A guide to all the homegrown brands at Riyadh Fashion Week

A guide to all the homegrown brands at Riyadh Fashion Week
Honayda (left) and Abadia will both go on show at Riyadh Fashion Week. (Instagram)
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Updated 19 October 2023

A guide to all the homegrown brands at Riyadh Fashion Week

A guide to all the homegrown brands at Riyadh Fashion Week
  • From veteran designers to up-and-comers, Saudi designers are set to shine 

DUBAI: From Oct. 20-23, the highly-anticipated Riyadh Fashion Week is set to capture the attention of fashionistas from across the globe as 30 brands from the Kingdom — both veteran and up-and-coming — take to the runway in King Abdullah Financial District.  

The week will kick off with a gala dinner and a show by Ashi Studio. The next three days will see the cream of Saudi Arabia’s fashion scene showcase their latest collections. Here, we take a look at the participating brands.  

Oct. 21 (Couture shows)  

Single shows  

Adnan Akbar 

Dubbed the “first couture house of the Kingdom,” Akbar’s eponymous label — established in 1970 and billed as the Kingdom’s first couture house — is known for its ready-to-wear and haute-couture gowns, as well as luxurious wedding dresses. A mainstay at international fashion events since the Eighties, Akbar’s label helped pave the way for up-and-coming designers in the Kingdom, especially when it comes to haute couture.   

Tima Abid  

The Jeddah-born couturier has a career that goes back more than two decades. Abid says she likes to create luxury pieces that are inspired by the Kingdom’s natural landscapes.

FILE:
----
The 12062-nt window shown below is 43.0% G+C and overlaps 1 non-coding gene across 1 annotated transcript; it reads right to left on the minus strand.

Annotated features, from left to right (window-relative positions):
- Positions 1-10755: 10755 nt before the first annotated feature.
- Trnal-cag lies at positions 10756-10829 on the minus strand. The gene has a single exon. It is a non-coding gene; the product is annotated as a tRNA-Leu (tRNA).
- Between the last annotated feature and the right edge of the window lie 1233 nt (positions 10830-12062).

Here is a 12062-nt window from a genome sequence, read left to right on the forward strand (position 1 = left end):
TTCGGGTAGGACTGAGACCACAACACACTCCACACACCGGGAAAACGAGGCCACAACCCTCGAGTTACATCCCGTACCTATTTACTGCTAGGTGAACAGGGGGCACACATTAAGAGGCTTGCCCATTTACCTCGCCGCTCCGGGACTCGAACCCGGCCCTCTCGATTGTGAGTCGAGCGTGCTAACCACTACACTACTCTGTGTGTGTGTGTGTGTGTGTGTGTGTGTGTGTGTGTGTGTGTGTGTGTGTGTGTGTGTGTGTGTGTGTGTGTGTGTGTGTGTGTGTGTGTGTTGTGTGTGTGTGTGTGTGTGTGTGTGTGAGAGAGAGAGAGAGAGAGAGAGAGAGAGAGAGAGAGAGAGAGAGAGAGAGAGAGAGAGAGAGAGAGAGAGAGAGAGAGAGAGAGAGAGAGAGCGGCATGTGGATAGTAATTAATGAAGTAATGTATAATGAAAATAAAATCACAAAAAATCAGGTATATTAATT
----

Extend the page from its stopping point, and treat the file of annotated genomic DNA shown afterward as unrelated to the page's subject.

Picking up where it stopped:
Yousef Akbar  

This award-winning contemporary eveningwear brand focuses on ethical and sustainable fashion for women.   

Atelier Hekayat 

Founded by sisters Abeer and Alia Oraif, Jeddah-based Atelier Hekayet has its sights set on going global. It’s already had a little help from Saudi 100 Brands, which took the duo's designs to the US last year.   

The brand’s mission is to “offer new meaning to Middle Eastern fashion through bold and contemporary designs that marry Saudi traditional female dress with the latest trends in international design.”   

Mixed shows  


Established in 2016 in the Eastern province by Shouq Almubarak, Pavone creates “designs inspired by nature and art.” 

Nour Al-Dhahri 

The eponymous luxury label aims to “revolutionize the cultural aspect of outerwear by creating bold and creative designs.”  

Fatima Abdulqader  

The eponymous label creates bespoke luxury bridal pieces and will showcase it newest collection this week.  

Dar Al-Hanouf 

Saudi designer Al-Hanouf Mazen Al-Qabasani founded Dar Al-Hanouf in 2012 as a high-end bridal couture atelier. It has become one of the top destinations for wedding attire in the Kingdom, known for its exceptional design and embroidery. To create her classic pieces, Al-Hanouf sources the finest French lace and haute-couture fabrics from companies across the world.  

Hala Algharbawi  

Hala Algharbawi is a Saudi fashion designer based in Berlin. She holds a master’s degree in fashion management from Rome Business School.. She likes to mix Eastern and Western cultures, creating a blend of “freedom, emancipation and traditional warmth.”   

Oct 22 (Womenswear)  

Single shows  


Fashion entrepreneur Shahd Al-Shehail, who hails from the Al-Ahsa region, runs an ethical luxury label that “marries traditional crafts with contemporary silhouettes for today’s urban nomads.” Sadu, the geometric weave characteristic of Bedouin societies across the Middle East, has been a mainstay of the line since it was launched in 2016.   


Celebrity-loved designer Honayda Serafi made headlines this year for designing the pre-wedding henna night gown for Saudi-born Princess Rajwa Al-Hussein, who tied the knot with Jordan’s Crown Prince Hussein bin Abdullah II on June 1. Serafi’s passion for the culture and traditions of her homeland is communicated through her designs. Honayda is also the first Saudi label to be stocked at the prestigious London department store Harrods.   

Kaf by Kaf  

Founded by Kawthar Alhoraish, the label represents the Kingdom’s newest wave of contemporary brands looking to create pieces embedded in Saudi heritage. The label creates structured garments decorated with unique patterns that are inspired by the Kingdom.   

Arwa Albanawi